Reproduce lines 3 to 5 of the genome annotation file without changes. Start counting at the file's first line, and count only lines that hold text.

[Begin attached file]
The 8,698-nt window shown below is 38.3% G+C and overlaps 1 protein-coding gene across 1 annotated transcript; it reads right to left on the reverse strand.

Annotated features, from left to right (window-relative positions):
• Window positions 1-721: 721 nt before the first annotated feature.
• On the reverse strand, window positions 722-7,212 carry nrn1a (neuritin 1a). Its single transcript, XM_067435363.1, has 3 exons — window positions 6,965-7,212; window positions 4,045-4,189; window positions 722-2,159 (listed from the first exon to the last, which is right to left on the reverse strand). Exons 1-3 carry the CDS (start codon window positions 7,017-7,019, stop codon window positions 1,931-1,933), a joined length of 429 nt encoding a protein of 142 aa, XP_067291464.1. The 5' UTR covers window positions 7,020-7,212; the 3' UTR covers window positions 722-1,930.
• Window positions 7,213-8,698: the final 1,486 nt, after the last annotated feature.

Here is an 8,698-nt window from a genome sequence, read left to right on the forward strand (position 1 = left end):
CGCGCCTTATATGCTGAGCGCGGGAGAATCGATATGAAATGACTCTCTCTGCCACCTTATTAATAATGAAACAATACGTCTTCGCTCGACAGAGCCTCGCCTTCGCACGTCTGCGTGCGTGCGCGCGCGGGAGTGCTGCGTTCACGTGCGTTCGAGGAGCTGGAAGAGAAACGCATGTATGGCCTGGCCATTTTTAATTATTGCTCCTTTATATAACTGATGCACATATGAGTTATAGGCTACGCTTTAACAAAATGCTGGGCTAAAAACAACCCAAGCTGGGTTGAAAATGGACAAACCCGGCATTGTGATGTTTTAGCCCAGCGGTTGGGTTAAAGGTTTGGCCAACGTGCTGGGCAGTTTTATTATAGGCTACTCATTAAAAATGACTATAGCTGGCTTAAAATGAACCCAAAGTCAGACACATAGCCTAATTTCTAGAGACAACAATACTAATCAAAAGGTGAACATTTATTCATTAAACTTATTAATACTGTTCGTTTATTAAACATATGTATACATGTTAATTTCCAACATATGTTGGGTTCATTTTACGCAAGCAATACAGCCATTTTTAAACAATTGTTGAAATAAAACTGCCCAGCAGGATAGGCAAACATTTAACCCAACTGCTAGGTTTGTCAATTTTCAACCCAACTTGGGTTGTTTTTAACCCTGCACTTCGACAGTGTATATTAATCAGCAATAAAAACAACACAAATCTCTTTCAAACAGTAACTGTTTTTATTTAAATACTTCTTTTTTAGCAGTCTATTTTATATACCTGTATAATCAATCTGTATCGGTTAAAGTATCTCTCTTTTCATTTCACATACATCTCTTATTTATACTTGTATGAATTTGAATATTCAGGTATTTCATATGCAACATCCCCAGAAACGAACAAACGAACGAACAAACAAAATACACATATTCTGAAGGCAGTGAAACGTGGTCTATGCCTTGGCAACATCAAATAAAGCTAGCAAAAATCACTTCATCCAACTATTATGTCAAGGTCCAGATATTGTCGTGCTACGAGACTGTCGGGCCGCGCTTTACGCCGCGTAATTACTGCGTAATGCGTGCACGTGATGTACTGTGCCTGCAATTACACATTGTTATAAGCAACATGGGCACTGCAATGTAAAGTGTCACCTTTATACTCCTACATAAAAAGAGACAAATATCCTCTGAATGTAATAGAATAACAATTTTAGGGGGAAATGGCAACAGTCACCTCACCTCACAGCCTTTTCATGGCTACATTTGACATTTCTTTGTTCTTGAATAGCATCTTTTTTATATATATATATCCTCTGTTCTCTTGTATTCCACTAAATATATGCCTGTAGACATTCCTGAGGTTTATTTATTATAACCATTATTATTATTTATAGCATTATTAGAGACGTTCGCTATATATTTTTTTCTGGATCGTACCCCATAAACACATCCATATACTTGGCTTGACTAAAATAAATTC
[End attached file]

• Window positions 1-721: 721 nt before the first annotated feature.
• On the reverse strand, window positions 722-7,212 carry nrn1a (neuritin 1a). Its single transcript, XM_067435363.1, has 3 exons — window positions 6,965-7,212; window positions 4,045-4,189; window positions 722-2,159 (listed from the first exon to the last, which is right to left on the reverse strand). Exons 1-3 carry the CDS (start codon window positions 7,017-7,019, stop codon window positions 1,931-1,933), a joined length of 429 nt encoding a protein of 142 aa, XP_067291464.1. The 5' UTR covers window positions 7,020-7,212; the 3' UTR covers window positions 722-1,930.
• Window positions 7,213-8,698: the final 1,486 nt, after the last annotated feature.